When I left on my study abroad adventure in January, I hoped I would learn about programs that could join us as a global community in the fight against domestic violence (DV) and child abuse (CA).
The first stop after New Zealand was Rome where I looked at what the Catholic Church is doing in regard to these issues.
Sister Sheila Kinsey, who works with the Justice, Peace, Integrity of Creation (JPIC), a program in the Lasallian branch of the Catholic Church in Rome, started working in CA prevention in the early 1980s when she was a primary school teacher in the U.S. After finding one of her students with evidence of abuse, she became instrumental in helping to draft legislation on how to address CA.
She said the program she’s found most successful in her career is “Better Safe than Sorry,” an Italian program that focuses on teaching young children what healthy relationships look like and making sure they understand how important it is to be respectful of one another.
Kinsey and the JPIC are now focused on working to prevent human trafficking (HT), which has seen a marked increase lately within war-torn countries.
The other interviews I did in Rome were with the Methodist Church and various Methodist pastors. As with other agencies I was able to visit in Europe, most of the work being done relates to the increase in HT within refugee communities.
After arriving in Geneva, I was devastated to learn that Russian president Vladimir Putin has signed into law the decriminalization of DV in Russia. Even in the face of severe physical injury, it is only a monetary fine and no longer a criminal offence.
Putin’s relationship with Trump makes me worried for what it might mean for the U.S., especially given Trump’s misogynistic views. According to a 2014 study by the World Health Association in the European Union, gender inequality is one of the main causes behind DV.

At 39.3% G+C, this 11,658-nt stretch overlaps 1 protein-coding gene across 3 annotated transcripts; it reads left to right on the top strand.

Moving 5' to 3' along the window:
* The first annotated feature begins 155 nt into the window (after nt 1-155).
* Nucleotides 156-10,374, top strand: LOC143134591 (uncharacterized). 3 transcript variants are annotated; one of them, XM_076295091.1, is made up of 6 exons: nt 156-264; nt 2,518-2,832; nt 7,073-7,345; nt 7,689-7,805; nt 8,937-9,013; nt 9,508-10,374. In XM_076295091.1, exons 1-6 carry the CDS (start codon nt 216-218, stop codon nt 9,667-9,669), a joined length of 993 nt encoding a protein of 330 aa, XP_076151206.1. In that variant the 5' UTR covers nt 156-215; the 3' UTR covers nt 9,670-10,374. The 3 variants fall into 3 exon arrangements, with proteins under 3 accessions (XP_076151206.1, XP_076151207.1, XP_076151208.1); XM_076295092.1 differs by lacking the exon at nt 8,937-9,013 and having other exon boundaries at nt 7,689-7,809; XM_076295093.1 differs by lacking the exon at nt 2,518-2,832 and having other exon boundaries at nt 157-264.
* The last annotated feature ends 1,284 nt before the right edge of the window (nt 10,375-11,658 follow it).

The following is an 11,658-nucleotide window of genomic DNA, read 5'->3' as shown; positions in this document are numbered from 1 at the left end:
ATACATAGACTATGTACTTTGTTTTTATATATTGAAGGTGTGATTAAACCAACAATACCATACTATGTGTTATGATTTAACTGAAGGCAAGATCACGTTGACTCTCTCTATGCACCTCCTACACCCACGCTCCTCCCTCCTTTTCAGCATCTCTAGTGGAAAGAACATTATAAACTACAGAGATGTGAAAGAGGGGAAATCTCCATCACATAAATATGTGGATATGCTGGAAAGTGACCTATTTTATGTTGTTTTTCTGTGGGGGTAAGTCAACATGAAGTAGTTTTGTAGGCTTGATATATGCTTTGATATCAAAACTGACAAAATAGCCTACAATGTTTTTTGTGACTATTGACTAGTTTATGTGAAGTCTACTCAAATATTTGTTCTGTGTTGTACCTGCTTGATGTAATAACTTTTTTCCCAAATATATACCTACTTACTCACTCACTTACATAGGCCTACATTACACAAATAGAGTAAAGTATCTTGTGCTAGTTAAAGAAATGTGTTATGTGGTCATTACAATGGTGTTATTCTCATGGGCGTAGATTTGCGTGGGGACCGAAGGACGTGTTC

In Geneva, I spent time at the Young Women’s Christian Association (YWCA) world office, which is also worried about what the Trump presidency could mean for women’s rights in the U.S. and around the world.
The YWCA started 160 years ago in the United Kingdom (UK) and now has offices all over the world. Although it is a Christian faith-based organization, it works with and is open to all faiths.
It has many successful programs giving young women leadership opportunities and experience working with women’s rights programs on local, national and international levels.
“We believe that DV is a human rights issue, not a moral issue. We are connected to the United Nations, but we are grounded in community,” said Juli Dugdale, global manager of women’s leadership for World YWCA.
She continued, “We have to work together to uphold the dignity of people. We all have a role to play, when we get a team working together, it’s magic. In order to create change, we have to change the structures and systems in a sustainable way.”
London was my next stop. They have a great program there that was started by the Methodist Church called “Wear Black on Thursdays,” which encourages people to wear black on Thursdays as a way of raising awareness for DV.
I then went to Scotland where they have just implemented new legislation making psychological abuse and financial coercion (FC) as other recognized forms of DV punishable by law. FC is when control is exercised by controlling a person’s financial means, limiting his or her ability to gain independence.
Except for the recent changes in Russia, I was encouraged to find that most countries in Western Europe are actively raising awareness, prevention and treatment for DV and CA.
The U.S. is still far ahead in terms of efforts for awareness and prevention. To make sure we stay that way, I think it is important now more than ever that Americans send a clear message to the Trump administration that we will not stand by and let women’s rights be reduced or taken away in the U.S.
by Cynthia Lee Sinclair, Ka ‘Ohana Staff Reporter